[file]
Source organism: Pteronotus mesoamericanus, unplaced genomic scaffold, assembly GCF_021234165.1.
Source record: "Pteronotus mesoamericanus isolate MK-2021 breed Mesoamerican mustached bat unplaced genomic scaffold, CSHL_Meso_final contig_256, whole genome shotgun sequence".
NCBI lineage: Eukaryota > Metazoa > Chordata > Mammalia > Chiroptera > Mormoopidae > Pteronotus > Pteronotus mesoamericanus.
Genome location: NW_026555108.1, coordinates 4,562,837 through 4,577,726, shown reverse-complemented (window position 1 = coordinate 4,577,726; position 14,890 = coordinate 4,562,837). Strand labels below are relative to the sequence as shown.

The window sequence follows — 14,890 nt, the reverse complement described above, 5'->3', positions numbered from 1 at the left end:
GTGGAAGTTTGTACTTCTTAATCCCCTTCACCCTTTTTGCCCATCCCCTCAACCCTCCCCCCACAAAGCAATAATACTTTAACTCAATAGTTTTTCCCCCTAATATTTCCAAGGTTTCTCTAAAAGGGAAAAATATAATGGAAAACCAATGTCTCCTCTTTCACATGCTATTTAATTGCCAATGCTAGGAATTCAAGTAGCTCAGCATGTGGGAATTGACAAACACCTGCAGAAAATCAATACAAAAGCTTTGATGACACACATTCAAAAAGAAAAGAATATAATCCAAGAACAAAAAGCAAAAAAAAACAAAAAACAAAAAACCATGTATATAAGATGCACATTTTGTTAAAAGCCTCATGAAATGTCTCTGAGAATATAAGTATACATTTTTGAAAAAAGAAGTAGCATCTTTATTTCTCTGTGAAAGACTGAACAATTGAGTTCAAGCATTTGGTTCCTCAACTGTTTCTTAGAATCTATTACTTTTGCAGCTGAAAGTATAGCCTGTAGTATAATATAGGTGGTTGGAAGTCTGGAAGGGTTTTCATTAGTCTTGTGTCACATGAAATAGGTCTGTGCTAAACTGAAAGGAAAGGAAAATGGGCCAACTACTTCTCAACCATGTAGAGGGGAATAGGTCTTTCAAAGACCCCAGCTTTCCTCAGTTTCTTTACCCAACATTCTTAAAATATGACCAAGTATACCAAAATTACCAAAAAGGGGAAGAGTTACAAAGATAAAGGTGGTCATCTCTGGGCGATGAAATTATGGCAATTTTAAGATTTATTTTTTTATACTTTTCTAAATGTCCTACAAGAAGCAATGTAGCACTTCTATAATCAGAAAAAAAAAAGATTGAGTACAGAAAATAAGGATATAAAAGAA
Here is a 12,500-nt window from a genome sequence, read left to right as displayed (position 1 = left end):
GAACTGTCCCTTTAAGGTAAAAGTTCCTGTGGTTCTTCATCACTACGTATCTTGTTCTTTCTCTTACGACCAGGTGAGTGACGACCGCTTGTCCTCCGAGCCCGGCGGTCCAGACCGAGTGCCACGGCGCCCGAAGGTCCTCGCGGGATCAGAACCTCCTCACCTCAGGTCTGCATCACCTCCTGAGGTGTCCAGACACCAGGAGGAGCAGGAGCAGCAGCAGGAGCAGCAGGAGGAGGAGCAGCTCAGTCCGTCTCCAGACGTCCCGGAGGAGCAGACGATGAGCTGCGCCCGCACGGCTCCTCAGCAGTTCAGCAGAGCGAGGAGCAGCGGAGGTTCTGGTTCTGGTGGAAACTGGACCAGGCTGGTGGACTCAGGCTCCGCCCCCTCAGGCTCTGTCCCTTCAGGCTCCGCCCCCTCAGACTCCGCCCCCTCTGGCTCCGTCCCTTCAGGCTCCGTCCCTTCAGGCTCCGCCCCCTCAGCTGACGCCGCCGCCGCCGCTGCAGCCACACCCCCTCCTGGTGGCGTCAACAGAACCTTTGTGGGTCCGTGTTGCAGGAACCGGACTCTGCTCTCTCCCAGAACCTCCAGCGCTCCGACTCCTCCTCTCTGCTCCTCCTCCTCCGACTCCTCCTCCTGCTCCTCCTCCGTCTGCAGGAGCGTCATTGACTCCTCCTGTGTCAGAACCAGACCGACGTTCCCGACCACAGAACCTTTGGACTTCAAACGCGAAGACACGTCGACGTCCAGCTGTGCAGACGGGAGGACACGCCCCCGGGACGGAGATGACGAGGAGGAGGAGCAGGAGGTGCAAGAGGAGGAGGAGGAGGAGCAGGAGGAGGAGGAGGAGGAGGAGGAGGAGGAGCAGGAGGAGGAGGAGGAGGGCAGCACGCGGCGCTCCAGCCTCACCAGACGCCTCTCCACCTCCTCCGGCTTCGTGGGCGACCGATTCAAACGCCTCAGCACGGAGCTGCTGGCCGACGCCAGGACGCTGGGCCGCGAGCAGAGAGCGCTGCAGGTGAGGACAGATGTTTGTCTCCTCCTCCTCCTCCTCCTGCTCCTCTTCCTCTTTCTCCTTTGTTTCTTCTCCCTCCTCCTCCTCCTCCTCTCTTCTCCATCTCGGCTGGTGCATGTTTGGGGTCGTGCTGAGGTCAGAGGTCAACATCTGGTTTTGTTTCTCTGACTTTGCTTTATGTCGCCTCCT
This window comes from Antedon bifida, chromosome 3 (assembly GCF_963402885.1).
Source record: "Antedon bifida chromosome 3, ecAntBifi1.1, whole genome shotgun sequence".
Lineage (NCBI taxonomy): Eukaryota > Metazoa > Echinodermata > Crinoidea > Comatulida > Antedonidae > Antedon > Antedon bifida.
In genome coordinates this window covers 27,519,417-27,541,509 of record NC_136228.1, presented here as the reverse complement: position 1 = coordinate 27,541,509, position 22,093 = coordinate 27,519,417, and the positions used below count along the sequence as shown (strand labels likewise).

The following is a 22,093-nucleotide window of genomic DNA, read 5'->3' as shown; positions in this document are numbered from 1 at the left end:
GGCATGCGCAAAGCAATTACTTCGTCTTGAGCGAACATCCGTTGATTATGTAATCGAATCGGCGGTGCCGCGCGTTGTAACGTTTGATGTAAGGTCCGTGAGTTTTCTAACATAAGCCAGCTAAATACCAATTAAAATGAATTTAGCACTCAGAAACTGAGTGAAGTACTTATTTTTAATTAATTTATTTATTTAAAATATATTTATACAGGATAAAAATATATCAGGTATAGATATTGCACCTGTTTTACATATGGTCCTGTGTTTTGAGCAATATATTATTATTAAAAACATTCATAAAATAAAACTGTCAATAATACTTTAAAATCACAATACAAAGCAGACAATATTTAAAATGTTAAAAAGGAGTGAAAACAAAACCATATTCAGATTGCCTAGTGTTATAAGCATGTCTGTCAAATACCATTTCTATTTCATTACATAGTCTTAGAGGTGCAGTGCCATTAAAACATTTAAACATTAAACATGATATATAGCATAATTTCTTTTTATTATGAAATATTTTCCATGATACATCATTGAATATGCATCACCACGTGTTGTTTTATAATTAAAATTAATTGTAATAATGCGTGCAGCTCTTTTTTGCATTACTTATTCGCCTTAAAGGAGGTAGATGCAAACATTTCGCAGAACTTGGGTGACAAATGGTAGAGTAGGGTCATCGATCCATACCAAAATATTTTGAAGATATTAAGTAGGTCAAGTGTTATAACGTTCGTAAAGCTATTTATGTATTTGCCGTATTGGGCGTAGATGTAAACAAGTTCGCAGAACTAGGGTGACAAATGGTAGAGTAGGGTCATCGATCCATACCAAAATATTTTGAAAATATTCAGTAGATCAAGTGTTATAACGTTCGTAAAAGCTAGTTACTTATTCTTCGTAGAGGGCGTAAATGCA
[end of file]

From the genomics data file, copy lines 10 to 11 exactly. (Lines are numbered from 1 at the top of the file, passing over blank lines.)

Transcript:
Source record: "Antedon bifida chromosome 3, ecAntBifi1.1, whole genome shotgun sequence".
Lineage (NCBI taxonomy): Eukaryota > Metazoa > Echinodermata > Crinoidea > Comatulida > Antedonidae > Antedon > Antedon bifida.